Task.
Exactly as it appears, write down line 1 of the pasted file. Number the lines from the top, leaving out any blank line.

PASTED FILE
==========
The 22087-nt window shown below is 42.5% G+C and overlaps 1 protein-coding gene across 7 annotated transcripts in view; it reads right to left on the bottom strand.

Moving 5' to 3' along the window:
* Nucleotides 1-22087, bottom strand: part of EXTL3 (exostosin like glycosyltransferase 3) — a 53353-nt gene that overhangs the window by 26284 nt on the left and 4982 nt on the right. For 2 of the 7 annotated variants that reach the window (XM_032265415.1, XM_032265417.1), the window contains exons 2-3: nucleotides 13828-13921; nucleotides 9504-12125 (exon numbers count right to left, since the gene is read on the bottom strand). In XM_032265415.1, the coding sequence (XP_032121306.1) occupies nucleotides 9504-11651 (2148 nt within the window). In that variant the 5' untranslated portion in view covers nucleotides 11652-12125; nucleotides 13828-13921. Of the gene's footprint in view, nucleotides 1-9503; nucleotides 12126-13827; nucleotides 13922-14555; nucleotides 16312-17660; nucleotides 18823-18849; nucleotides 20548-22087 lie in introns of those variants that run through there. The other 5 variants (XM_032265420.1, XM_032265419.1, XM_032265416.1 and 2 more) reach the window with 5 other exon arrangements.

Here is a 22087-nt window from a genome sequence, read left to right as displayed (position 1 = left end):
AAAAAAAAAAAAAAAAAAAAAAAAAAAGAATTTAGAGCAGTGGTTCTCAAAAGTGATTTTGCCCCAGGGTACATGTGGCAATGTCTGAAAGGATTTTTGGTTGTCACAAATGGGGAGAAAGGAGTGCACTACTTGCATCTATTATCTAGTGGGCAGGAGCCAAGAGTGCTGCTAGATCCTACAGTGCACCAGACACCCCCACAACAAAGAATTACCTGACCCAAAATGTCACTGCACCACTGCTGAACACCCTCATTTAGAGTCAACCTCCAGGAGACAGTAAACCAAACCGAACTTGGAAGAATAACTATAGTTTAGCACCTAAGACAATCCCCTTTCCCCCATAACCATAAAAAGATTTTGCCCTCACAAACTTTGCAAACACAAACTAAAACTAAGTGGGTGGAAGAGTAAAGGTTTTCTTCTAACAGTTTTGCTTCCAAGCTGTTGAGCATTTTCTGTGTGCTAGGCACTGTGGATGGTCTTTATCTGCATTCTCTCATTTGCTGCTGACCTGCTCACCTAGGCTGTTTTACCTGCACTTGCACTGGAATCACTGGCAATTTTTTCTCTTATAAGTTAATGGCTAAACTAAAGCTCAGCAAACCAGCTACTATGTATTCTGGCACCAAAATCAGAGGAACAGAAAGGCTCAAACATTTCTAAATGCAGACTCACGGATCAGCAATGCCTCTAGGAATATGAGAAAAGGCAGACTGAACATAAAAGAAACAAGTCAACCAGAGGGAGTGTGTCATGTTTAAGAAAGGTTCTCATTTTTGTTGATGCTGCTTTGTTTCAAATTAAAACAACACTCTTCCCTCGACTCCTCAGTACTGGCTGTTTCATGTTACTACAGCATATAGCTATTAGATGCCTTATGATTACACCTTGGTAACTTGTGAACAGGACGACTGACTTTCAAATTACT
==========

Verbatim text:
The 22087-nt window shown below is 42.5% G+C and overlaps 1 protein-coding gene across 7 annotated transcripts in view; it reads right to left on the bottom strand.